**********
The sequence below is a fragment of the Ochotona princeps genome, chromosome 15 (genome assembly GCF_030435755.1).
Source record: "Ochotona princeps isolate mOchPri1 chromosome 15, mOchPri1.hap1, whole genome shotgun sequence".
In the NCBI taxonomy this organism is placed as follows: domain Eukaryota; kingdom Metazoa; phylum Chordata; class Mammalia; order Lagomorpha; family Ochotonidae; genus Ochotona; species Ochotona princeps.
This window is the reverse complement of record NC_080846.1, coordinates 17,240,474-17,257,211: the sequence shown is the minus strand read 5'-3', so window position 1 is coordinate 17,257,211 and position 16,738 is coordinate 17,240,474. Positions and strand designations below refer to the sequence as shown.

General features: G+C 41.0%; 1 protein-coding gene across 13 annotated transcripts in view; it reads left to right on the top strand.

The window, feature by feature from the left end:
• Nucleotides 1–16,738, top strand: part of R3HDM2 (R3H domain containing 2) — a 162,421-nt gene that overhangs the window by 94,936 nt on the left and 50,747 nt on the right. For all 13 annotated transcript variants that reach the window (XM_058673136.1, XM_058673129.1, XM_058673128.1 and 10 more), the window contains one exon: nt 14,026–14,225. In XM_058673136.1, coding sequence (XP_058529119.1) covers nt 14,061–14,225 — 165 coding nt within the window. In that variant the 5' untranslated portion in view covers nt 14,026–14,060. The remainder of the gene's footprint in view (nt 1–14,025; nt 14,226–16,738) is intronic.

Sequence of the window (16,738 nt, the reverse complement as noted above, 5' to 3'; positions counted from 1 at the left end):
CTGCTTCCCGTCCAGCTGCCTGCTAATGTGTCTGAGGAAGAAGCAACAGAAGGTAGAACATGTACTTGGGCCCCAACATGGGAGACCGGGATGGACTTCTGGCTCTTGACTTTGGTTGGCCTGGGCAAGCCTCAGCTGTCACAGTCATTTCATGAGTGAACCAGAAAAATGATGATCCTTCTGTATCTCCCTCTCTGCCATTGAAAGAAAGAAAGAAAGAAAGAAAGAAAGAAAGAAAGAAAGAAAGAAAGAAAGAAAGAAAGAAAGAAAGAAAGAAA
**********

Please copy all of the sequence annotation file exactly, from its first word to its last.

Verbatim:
The sequence below is a fragment of the Ochotona princeps genome, chromosome 15 (genome assembly GCF_030435755.1).
Source record: "Ochotona princeps isolate mOchPri1 chromosome 15, mOchPri1.hap1, whole genome shotgun sequence".
In the NCBI taxonomy this organism is placed as follows: domain Eukaryota; kingdom Metazoa; phylum Chordata; class Mammalia; order Lagomorpha; family Ochotonidae; genus Ochotona; species Ochotona princeps.
This window is the reverse complement of record NC_080846.1, coordinates 17,240,474-17,257,211: the sequence shown is the minus strand read 5'-3', so window position 1 is coordinate 17,257,211 and position 16,738 is coordinate 17,240,474. Positions and strand designations below refer to the sequence as shown.

General features: G+C 41.0%; 1 protein-coding gene across 13 annotated transcripts in view; it reads left to right on the top strand.

The window, feature by feature from the left end:
• Nucleotides 1–16,738, top strand: part of R3HDM2 (R3H domain containing 2) — a 162,421-nt gene that overhangs the window by 94,936 nt on the left and 50,747 nt on the right. For all 13 annotated transcript variants that reach the window (XM_058673136.1, XM_058673129.1, XM_058673128.1 and 10 more), the window contains one exon: nt 14,026–14,225. In XM_058673136.1, coding sequence (XP_058529119.1) covers nt 14,061–14,225 — 165 coding nt within the window. In that variant the 5' untranslated portion in view covers nt 14,026–14,060. The remainder of the gene's footprint in view (nt 1–14,025; nt 14,226–16,738) is intronic.

Sequence of the window (16,738 nt, the reverse complement as noted above, 5' to 3'; positions counted from 1 at the left end):
CTGCTTCCCGTCCAGCTGCCTGCTAATGTGTCTGAGGAAGAAGCAACAGAAGGTAGAACATGTACTTGGGCCCCAACATGGGAGACCGGGATGGACTTCTGGCTCTTGACTTTGGTTGGCCTGGGCAAGCCTCAGCTGTCACAGTCATTTCATGAGTGAACCAGAAAAATGATGATCCTTCTGTATCTCCCTCTCTGCCATTGAAAGAAAGAAAGAAAGAAAGAAAGAAAGAAAGAAAGAAAGAAAGAAAGAAAGAAAGAAAGAAAGAAAGAAAGAAA